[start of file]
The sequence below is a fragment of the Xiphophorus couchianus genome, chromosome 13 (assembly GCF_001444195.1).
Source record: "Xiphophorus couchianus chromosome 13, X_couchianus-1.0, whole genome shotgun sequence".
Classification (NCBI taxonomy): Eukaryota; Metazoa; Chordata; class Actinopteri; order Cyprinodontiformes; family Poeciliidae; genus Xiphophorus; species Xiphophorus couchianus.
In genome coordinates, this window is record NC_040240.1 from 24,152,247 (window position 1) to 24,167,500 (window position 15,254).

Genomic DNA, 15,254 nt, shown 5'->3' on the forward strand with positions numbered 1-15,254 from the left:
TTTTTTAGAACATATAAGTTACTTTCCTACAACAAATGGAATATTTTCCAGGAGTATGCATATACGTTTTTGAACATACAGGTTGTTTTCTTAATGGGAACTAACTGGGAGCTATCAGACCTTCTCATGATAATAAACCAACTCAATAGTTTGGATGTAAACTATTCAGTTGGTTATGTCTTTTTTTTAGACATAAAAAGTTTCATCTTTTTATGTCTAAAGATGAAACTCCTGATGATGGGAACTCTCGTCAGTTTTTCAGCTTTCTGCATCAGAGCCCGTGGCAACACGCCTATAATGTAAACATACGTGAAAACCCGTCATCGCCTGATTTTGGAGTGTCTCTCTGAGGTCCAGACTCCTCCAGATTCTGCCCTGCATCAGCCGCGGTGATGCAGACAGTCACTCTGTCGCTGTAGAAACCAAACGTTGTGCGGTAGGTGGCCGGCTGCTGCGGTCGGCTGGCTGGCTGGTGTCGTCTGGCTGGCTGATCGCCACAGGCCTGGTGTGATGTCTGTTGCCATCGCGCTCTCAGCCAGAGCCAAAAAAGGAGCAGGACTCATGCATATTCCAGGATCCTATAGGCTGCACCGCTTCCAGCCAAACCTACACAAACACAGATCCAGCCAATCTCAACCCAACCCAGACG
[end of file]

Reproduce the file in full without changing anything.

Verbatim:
The sequence below is a fragment of the Xiphophorus couchianus genome, chromosome 13 (assembly GCF_001444195.1).
Source record: "Xiphophorus couchianus chromosome 13, X_couchianus-1.0, whole genome shotgun sequence".
Classification (NCBI taxonomy): Eukaryota; Metazoa; Chordata; class Actinopteri; order Cyprinodontiformes; family Poeciliidae; genus Xiphophorus; species Xiphophorus couchianus.
In genome coordinates, this window is record NC_040240.1 from 24,152,247 (window position 1) to 24,167,500 (window position 15,254).

Genomic DNA, 15,254 nt, shown 5'->3' on the forward strand with positions numbered 1-15,254 from the left:
TTTTTTAGAACATATAAGTTACTTTCCTACAACAAATGGAATATTTTCCAGGAGTATGCATATACGTTTTTGAACATACAGGTTGTTTTCTTAATGGGAACTAACTGGGAGCTATCAGACCTTCTCATGATAATAAACCAACTCAATAGTTTGGATGTAAACTATTCAGTTGGTTATGTCTTTTTTTTAGACATAAAAAGTTTCATCTTTTTATGTCTAAAGATGAAACTCCTGATGATGGGAACTCTCGTCAGTTTTTCAGCTTTCTGCATCAGAGCCCGTGGCAACACGCCTATAATGTAAACATACGTGAAAACCCGTCATCGCCTGATTTTGGAGTGTCTCTCTGAGGTCCAGACTCCTCCAGATTCTGCCCTGCATCAGCCGCGGTGATGCAGACAGTCACTCTGTCGCTGTAGAAACCAAACGTTGTGCGGTAGGTGGCCGGCTGCTGCGGTCGGCTGGCTGGCTGGTGTCGTCTGGCTGGCTGATCGCCACAGGCCTGGTGTGATGTCTGTTGCCATCGCGCTCTCAGCCAGAGCCAAAAAAGGAGCAGGACTCATGCATATTCCAGGATCCTATAGGCTGCACCGCTTCCAGCCAAACCTACACAAACACAGATCCAGCCAATCTCAACCCAACCCAGACG